CINCINNATI Cincinnati Children's Hospital Medical Center has been named one of five national Centers of Excellence for Molecular Hematology to find new gene and cell therapies for inherited diseases affecting blood cells.
The National Institute of Diabetes, Digestive and Kidney Diseases, one of 19 National Institutes of Health, has approved a five-year, $3.4 million grant for Cincinnati Children's to establish the multi-disciplinary center. The center blends Cincinnati Children's extensive research and clinical expertise, including its close collaboration with research affiliate, the University of Cincinnati College of Medicine.
A key aim of the Cincinnati Center for Molecular Hematology is to accelerate the discovery of new therapeutic approaches for conditions like sickle cell anemia, thalessemia, leukemia, immunological disorders and other blood cell-based diseases, according to Yi Zheng, Ph.D., director of Experimental Hematology and Cancer Biology and director of the new center. The center will also help speed the transition of new therapies from the research laboratory to clinical trials.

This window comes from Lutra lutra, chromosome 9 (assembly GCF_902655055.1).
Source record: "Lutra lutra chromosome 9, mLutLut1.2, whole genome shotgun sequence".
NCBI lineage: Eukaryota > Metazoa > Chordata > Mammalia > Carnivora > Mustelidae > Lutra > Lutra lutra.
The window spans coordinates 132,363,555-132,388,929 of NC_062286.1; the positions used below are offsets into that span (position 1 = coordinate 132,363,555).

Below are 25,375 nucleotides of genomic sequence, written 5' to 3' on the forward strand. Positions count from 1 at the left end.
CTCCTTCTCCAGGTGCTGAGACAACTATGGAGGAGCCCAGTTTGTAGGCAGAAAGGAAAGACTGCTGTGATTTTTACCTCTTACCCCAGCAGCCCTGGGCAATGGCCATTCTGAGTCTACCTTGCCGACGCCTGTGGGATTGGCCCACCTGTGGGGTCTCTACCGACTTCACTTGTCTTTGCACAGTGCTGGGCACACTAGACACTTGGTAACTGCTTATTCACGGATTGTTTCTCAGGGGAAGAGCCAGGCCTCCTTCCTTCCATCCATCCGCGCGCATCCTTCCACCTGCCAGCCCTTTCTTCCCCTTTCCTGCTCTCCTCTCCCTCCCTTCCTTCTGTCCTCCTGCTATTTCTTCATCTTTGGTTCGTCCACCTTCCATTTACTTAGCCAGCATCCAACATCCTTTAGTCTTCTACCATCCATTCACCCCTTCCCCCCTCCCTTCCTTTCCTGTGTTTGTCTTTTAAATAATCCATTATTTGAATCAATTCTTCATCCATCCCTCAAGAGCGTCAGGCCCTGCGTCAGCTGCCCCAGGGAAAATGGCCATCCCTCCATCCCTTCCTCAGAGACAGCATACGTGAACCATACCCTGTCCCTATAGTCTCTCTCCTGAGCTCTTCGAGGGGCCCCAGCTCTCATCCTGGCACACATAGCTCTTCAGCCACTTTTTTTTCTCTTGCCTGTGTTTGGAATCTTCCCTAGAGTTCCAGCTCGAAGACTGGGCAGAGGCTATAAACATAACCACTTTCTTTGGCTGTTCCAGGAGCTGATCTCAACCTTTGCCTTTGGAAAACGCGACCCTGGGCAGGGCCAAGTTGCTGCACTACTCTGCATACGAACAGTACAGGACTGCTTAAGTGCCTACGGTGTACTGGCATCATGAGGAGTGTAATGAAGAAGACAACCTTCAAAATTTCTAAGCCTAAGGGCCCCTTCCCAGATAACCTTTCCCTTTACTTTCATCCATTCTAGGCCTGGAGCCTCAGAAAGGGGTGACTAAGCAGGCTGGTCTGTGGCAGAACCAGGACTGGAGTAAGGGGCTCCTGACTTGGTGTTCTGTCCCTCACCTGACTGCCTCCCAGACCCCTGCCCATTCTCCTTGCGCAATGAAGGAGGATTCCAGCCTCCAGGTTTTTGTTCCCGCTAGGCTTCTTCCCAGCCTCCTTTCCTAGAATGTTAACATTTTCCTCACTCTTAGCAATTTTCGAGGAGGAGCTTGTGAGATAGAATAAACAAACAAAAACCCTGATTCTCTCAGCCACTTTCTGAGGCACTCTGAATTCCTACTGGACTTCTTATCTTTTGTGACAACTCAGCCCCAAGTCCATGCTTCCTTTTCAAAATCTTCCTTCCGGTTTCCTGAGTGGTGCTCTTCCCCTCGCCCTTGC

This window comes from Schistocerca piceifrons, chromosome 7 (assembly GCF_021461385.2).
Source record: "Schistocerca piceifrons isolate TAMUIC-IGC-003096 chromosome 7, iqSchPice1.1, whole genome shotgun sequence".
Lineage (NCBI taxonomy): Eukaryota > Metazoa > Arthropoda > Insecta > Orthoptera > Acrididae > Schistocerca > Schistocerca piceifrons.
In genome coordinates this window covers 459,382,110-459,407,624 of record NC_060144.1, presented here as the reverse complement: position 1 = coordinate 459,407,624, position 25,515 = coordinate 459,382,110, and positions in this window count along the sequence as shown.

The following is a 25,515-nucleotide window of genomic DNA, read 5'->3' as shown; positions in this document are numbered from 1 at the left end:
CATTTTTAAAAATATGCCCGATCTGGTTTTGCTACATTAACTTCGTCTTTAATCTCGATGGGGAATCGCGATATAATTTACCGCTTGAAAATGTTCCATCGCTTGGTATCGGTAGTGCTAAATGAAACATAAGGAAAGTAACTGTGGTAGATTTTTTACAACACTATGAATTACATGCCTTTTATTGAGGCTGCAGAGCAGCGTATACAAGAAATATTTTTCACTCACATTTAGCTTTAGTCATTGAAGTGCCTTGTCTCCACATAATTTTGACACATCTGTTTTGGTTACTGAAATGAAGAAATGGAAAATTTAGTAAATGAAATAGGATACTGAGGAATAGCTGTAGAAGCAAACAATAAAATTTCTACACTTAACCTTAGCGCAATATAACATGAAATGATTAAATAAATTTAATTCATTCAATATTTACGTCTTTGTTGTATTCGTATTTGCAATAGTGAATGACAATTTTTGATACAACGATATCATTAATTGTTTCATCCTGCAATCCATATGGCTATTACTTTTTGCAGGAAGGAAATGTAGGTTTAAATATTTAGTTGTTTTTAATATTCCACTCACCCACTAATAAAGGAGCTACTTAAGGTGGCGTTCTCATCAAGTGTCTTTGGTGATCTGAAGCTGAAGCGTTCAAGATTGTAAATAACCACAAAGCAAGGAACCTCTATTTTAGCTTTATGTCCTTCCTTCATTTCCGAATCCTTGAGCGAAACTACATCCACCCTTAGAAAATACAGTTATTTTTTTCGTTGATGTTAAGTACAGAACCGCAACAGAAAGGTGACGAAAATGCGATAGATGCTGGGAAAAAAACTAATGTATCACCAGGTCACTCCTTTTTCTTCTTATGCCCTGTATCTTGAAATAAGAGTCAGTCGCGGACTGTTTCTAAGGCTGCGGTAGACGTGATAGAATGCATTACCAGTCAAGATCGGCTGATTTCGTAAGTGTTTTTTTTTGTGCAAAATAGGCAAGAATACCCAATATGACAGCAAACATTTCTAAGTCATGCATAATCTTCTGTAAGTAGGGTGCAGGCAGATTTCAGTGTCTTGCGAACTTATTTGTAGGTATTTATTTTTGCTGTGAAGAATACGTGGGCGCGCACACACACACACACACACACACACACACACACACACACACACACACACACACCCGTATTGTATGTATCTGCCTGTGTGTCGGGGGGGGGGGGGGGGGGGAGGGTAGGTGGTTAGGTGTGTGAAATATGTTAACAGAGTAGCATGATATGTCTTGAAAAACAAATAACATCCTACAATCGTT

"We have a strong basic research pipeline at Cincinnati Children's and the ability to rapidly translate basic research into the clinic," Dr. Zheng said. "The medical center is one of the few institutions in the country that can claim excellence in basic science, expertise in genetic manipulation under Good Manufacturing Practice conditions, and also provide outstanding cell and gene therapies and patient care at a single location."
The challenge is to understand and correct diseases caused by interactions between mutated genes and environmental factors that adversely affect blood cells. Researchers believe that successfully applying molecular and cell therapeutics to blood cells that can be transplanted into patients will provide life-long cures for inherited diseases.
Cincinnati Children's is already working on gene th
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Cincinnati Children's Hospital Medical Center